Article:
Physics, biology, chemistry etc. have different sets of rules for making experiments: what events are considered relevant, how to avoid contamination of samples, how to create and fix a reproducing process and so on.

What are standards, protocols and best practices in ensure accuracy and reproducibility in numerical experiments?

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    $\begingroup$ I have never come across a set of best practice rules, but based on working with what is being published, I would say that even for reproducability alone there are major issues in present practice: Results may be influenced by hardware platform, operating system (and version), compiler (and version), compilation switches, and application configuration settings. Rarely do I find this documented with a sufficient amount of detail. $\endgroup$
    – njuffa
    Commented Apr 25, 2018 at 21:19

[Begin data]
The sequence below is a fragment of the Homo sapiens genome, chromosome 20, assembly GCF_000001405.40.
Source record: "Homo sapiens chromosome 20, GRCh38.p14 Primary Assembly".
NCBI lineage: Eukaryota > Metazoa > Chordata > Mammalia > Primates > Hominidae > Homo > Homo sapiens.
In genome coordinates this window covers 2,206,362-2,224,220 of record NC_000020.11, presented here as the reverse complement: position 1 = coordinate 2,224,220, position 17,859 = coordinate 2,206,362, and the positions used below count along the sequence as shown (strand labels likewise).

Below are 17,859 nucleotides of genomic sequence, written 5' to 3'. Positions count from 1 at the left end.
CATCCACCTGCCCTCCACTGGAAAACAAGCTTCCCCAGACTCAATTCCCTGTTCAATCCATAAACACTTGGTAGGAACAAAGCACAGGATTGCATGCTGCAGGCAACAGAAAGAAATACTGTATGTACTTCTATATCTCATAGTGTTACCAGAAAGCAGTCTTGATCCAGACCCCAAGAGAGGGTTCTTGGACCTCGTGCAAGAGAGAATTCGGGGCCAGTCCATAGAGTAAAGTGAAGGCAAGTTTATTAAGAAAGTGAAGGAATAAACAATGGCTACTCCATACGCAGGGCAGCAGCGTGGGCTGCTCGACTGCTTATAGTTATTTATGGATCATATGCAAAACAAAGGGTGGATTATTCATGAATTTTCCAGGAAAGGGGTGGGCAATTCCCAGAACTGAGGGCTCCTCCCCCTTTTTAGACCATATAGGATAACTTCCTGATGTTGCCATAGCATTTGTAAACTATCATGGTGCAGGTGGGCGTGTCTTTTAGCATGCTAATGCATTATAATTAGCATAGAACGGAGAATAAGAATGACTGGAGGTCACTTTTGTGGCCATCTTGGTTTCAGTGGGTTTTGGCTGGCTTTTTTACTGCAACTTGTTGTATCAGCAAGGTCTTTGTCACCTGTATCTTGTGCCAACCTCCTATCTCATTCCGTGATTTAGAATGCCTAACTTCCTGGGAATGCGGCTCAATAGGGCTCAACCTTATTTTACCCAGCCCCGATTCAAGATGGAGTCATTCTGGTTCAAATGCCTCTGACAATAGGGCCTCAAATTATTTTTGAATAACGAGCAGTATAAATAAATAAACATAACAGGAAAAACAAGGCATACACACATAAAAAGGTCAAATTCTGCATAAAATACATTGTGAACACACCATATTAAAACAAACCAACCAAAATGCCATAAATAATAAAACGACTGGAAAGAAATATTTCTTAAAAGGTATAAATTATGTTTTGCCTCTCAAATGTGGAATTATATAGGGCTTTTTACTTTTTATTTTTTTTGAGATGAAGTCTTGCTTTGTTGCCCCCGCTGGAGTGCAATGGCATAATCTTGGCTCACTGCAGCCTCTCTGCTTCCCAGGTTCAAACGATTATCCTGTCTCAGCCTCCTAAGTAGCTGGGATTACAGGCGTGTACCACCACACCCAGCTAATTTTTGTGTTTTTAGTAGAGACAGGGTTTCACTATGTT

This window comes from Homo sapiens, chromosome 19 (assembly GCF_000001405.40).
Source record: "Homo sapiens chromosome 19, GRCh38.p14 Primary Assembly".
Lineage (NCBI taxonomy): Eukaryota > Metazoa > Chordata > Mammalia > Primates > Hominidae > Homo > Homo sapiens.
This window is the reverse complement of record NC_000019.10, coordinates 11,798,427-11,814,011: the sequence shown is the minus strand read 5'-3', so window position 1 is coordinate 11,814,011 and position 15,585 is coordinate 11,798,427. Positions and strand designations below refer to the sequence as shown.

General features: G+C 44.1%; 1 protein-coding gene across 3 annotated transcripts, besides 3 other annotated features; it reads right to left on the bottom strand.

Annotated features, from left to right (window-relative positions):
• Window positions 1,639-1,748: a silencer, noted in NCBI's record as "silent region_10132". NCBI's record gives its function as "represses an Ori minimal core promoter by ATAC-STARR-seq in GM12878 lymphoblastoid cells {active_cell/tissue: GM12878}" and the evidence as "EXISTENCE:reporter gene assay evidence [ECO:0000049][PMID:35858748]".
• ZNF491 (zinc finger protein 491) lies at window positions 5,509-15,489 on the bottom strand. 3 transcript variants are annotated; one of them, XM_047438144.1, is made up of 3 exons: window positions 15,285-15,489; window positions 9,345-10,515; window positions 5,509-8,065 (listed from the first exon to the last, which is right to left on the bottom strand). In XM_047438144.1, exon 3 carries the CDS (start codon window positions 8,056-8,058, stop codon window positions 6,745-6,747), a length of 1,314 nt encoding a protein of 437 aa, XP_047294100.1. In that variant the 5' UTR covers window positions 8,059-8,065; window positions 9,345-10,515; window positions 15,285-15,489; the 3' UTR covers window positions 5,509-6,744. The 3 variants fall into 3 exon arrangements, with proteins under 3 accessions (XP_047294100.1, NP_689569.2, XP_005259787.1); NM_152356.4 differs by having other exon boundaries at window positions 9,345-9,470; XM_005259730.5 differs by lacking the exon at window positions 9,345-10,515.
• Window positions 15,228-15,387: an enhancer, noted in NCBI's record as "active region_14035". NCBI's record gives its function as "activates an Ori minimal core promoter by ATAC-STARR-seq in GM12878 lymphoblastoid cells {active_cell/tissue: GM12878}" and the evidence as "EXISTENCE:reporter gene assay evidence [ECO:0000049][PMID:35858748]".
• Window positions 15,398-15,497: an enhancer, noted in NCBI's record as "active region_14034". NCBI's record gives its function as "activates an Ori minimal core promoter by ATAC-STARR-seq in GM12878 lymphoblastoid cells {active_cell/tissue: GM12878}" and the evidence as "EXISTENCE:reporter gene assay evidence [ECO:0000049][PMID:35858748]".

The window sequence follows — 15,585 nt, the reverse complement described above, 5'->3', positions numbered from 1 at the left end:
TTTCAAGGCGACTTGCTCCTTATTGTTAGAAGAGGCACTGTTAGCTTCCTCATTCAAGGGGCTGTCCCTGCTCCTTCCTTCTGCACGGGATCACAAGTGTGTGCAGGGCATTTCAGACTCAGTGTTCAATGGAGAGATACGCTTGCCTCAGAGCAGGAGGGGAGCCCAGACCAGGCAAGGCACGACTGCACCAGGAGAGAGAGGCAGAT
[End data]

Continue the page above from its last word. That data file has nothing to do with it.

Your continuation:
1 Answer 1


A lot has been written about how to design, execute, and report the results of computational experiments. This has obvious connections with open source software and the broader "open science" movement. Another important issue is the difference between "my code is faster than yours" research and research that helps us to better understand the properties of algorithms.

Some references on computational experiments and testing that you might want to look at include:

Coffin, Marie, and Matthew J. Saltzman. 2000. “Statistical Analysis of Computational Tests of Algorithms and Heuristics.” INFORMS Journal on Computing 12 (1): 24–44.

Crowder, Harlan, Ron S. Dembo, and John M. Mulvey. 1979. “On Reporting Computational Experiments with Mathematical Software.” ACM Transactions on Mathematical Software (TOMS) 5 (2): 193–203.

Feitelson, Dror G. 2006. “Experimental Computer Science: The Need for a Cultural Change.”

Hooker, John N. 1995. “Testing Heuristics: We Have It All Wrong.” Journal of Heuristics 1 (1): 33–42.

McGeoch, Catherine C. 2012. A Guide to Experimental Algorithmics. Cambridge University Press.


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